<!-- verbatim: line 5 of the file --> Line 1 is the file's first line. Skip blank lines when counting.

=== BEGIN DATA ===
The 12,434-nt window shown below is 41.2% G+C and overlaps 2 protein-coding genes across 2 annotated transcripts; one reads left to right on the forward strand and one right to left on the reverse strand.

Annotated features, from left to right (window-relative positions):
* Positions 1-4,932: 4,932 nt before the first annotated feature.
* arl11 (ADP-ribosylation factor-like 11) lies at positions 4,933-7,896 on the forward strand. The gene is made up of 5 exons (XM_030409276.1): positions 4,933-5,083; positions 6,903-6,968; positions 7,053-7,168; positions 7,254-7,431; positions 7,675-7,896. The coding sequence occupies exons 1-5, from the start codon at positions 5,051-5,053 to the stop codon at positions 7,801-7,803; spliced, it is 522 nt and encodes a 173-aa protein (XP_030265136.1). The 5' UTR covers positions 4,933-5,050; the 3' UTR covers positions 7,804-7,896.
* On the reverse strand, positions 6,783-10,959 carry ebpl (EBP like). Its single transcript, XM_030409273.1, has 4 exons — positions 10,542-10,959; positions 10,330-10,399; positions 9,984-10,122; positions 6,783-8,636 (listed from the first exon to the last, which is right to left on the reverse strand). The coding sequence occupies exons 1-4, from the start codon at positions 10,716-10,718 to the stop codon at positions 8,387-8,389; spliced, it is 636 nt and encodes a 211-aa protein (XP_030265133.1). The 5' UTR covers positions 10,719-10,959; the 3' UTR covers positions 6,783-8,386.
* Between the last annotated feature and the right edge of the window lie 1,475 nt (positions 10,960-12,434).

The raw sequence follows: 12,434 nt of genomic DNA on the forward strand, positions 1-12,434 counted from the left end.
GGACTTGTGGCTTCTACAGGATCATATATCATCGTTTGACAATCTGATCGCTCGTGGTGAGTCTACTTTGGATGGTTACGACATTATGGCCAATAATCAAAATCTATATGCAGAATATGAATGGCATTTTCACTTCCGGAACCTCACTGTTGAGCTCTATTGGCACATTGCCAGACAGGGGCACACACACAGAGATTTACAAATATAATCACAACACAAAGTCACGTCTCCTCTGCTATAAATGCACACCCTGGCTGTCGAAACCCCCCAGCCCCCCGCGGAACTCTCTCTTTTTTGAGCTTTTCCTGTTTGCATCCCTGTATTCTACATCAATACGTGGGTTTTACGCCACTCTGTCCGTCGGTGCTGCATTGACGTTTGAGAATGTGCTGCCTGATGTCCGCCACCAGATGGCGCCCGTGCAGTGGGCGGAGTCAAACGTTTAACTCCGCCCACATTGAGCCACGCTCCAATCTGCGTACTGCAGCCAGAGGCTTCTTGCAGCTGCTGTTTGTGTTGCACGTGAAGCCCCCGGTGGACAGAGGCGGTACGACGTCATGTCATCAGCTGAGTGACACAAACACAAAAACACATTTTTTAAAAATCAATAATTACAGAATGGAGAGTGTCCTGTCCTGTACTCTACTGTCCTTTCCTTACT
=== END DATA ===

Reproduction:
* On the reverse strand, positions 6,783-10,959 carry ebpl (EBP like). Its single transcript, XM_030409273.1, has 4 exons — positions 10,542-10,959; positions 10,330-10,399; positions 9,984-10,122; positions 6,783-8,636 (listed from the first exon to the last, which is right to left on the reverse strand). The coding sequence occupies exons 1-4, from the start codon at positions 10,716-10,718 to the stop codon at positions 8,387-8,389; spliced, it is 636 nt and encodes a 211-aa protein (XP_030265133.1). The 5' UTR covers positions 10,719-10,959; the 3' UTR covers positions 6,783-8,386.